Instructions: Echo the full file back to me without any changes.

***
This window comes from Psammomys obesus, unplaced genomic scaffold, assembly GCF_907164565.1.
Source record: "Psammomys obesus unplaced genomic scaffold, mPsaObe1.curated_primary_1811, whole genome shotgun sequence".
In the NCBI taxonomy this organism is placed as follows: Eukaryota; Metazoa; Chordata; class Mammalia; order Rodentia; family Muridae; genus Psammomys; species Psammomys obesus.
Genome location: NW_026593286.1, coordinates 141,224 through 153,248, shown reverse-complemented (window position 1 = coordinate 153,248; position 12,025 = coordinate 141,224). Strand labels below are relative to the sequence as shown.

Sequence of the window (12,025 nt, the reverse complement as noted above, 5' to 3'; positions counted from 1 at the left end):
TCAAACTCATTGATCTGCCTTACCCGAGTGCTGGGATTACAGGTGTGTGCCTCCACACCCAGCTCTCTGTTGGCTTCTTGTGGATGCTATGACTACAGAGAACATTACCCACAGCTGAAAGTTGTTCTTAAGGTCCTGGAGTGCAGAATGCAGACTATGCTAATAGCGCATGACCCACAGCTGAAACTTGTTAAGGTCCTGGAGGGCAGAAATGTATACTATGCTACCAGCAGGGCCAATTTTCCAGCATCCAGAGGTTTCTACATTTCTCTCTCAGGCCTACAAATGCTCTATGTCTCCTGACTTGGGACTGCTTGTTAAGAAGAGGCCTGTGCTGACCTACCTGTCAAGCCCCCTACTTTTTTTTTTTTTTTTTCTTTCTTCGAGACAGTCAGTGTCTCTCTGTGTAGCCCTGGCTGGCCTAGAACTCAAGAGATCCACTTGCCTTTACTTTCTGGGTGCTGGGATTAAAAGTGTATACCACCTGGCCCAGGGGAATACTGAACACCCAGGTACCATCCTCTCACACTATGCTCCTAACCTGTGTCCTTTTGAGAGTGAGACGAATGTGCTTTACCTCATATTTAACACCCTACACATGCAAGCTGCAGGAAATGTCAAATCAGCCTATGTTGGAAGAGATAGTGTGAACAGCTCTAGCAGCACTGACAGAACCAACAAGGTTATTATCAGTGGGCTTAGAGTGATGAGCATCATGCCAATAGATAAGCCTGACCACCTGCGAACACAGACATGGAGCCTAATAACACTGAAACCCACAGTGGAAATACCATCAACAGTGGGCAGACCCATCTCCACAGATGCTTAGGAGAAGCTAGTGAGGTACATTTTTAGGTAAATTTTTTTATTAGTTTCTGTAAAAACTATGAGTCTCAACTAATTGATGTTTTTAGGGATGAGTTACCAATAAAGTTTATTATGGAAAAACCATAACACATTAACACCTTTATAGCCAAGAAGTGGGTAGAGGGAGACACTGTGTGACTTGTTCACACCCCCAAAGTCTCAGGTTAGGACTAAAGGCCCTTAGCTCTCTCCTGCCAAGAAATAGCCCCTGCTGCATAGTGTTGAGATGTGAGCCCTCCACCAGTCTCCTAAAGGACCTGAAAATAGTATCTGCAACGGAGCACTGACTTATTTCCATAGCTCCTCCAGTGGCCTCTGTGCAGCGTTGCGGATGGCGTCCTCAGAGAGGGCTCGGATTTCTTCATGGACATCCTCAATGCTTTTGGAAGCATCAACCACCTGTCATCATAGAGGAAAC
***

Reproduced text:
This window comes from Psammomys obesus, unplaced genomic scaffold, assembly GCF_907164565.1.
Source record: "Psammomys obesus unplaced genomic scaffold, mPsaObe1.curated_primary_1811, whole genome shotgun sequence".
In the NCBI taxonomy this organism is placed as follows: Eukaryota; Metazoa; Chordata; class Mammalia; order Rodentia; family Muridae; genus Psammomys; species Psammomys obesus.
Genome location: NW_026593286.1, coordinates 141,224 through 153,248, shown reverse-complemented (window position 1 = coordinate 153,248; position 12,025 = coordinate 141,224). Strand labels below are relative to the sequence as shown.

Sequence of the window (12,025 nt, the reverse complement as noted above, 5' to 3'; positions counted from 1 at the left end):
TCAAACTCATTGATCTGCCTTACCCGAGTGCTGGGATTACAGGTGTGTGCCTCCACACCCAGCTCTCTGTTGGCTTCTTGTGGATGCTATGACTACAGAGAACATTACCCACAGCTGAAAGTTGTTCTTAAGGTCCTGGAGTGCAGAATGCAGACTATGCTAATAGCGCATGACCCACAGCTGAAACTTGTTAAGGTCCTGGAGGGCAGAAATGTATACTATGCTACCAGCAGGGCCAATTTTCCAGCATCCAGAGGTTTCTACATTTCTCTCTCAGGCCTACAAATGCTCTATGTCTCCTGACTTGGGACTGCTTGTTAAGAAGAGGCCTGTGCTGACCTACCTGTCAAGCCCCCTACTTTTTTTTTTTTTTTTTCTTTCTTCGAGACAGTCAGTGTCTCTCTGTGTAGCCCTGGCTGGCCTAGAACTCAAGAGATCCACTTGCCTTTACTTTCTGGGTGCTGGGATTAAAAGTGTATACCACCTGGCCCAGGGGAATACTGAACACCCAGGTACCATCCTCTCACACTATGCTCCTAACCTGTGTCCTTTTGAGAGTGAGACGAATGTGCTTTACCTCATATTTAACACCCTACACATGCAAGCTGCAGGAAATGTCAAATCAGCCTATGTTGGAAGAGATAGTGTGAACAGCTCTAGCAGCACTGACAGAACCAACAAGGTTATTATCAGTGGGCTTAGAGTGATGAGCATCATGCCAATAGATAAGCCTGACCACCTGCGAACACAGACATGGAGCCTAATAACACTGAAACCCACAGTGGAAATACCATCAACAGTGGGCAGACCCATCTCCACAGATGCTTAGGAGAAGCTAGTGAGGTACATTTTTAGGTAAATTTTTTTATTAGTTTCTGTAAAAACTATGAGTCTCAACTAATTGATGTTTTTAGGGATGAGTTACCAATAAAGTTTATTATGGAAAAACCATAACACATTAACACCTTTATAGCCAAGAAGTGGGTAGAGGGAGACACTGTGTGACTTGTTCACACCCCCAAAGTCTCAGGTTAGGACTAAAGGCCCTTAGCTCTCTCCTGCCAAGAAATAGCCCCTGCTGCATAGTGTTGAGATGTGAGCCCTCCACCAGTCTCCTAAAGGACCTGAAAATAGTATCTGCAACGGAGCACTGACTTATTTCCATAGCTCCTCCAGTGGCCTCTGTGCAGCGTTGCGGATGGCGTCCTCAGAGAGGGCTCGGATTTCTTCATGGACATCCTCAATGCTTTTGGAAGCATCAACCACCTGTCATCATAGAGGAAAC